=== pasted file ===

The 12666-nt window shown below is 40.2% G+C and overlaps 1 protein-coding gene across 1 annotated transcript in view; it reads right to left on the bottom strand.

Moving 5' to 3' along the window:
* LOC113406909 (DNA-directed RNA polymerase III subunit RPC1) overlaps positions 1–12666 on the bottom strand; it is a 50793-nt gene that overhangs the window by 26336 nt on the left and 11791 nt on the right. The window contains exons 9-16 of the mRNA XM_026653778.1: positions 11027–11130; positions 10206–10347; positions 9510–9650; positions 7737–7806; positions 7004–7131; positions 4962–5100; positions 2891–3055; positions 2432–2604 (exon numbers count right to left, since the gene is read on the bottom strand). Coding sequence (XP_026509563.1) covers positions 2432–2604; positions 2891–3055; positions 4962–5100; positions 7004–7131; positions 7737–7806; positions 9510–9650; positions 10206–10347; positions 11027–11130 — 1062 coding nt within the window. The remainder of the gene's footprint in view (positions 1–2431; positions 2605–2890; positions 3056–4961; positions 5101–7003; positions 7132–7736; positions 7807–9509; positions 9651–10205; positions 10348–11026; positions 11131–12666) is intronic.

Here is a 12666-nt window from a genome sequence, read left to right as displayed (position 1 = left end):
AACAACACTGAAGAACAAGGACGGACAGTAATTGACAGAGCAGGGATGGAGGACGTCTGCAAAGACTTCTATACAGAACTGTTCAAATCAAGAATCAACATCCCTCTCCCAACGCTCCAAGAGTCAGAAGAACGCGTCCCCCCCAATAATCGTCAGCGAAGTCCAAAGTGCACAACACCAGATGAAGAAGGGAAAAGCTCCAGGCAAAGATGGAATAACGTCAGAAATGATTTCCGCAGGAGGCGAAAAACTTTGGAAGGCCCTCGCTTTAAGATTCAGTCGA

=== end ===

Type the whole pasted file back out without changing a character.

The 12666-nt window shown below is 40.2% G+C and overlaps 1 protein-coding gene across 1 annotated transcript in view; it reads right to left on the bottom strand.

Moving 5' to 3' along the window:
* LOC113406909 (DNA-directed RNA polymerase III subunit RPC1) overlaps positions 1–12666 on the bottom strand; it is a 50793-nt gene that overhangs the window by 26336 nt on the left and 11791 nt on the right. The window contains exons 9-16 of the mRNA XM_026653778.1: positions 11027–11130; positions 10206–10347; positions 9510–9650; positions 7737–7806; positions 7004–7131; positions 4962–5100; positions 2891–3055; positions 2432–2604 (exon numbers count right to left, since the gene is read on the bottom strand). Coding sequence (XP_026509563.1) covers positions 2432–2604; positions 2891–3055; positions 4962–5100; positions 7004–7131; positions 7737–7806; positions 9510–9650; positions 10206–10347; positions 11027–11130 — 1062 coding nt within the window. The remainder of the gene's footprint in view (positions 1–2431; positions 2605–2890; positions 3056–4961; positions 5101–7003; positions 7132–7736; positions 7807–9509; positions 9651–10205; positions 10348–11026; positions 11131–12666) is intronic.

Here is a 12666-nt window from a genome sequence, read left to right as displayed (position 1 = left end):
AACAACACTGAAGAACAAGGACGGACAGTAATTGACAGAGCAGGGATGGAGGACGTCTGCAAAGACTTCTATACAGAACTGTTCAAATCAAGAATCAACATCCCTCTCCCAACGCTCCAAGAGTCAGAAGAACGCGTCCCCCCCAATAATCGTCAGCGAAGTCCAAAGTGCACAACACCAGATGAAGAAGGGAAAAGCTCCAGGCAAAGATGGAATAACGTCAGAAATGATTTCCGCAGGAGGCGAAAAACTTTGGAAGGCCCTCGCTTTAAGATTCAGTCGA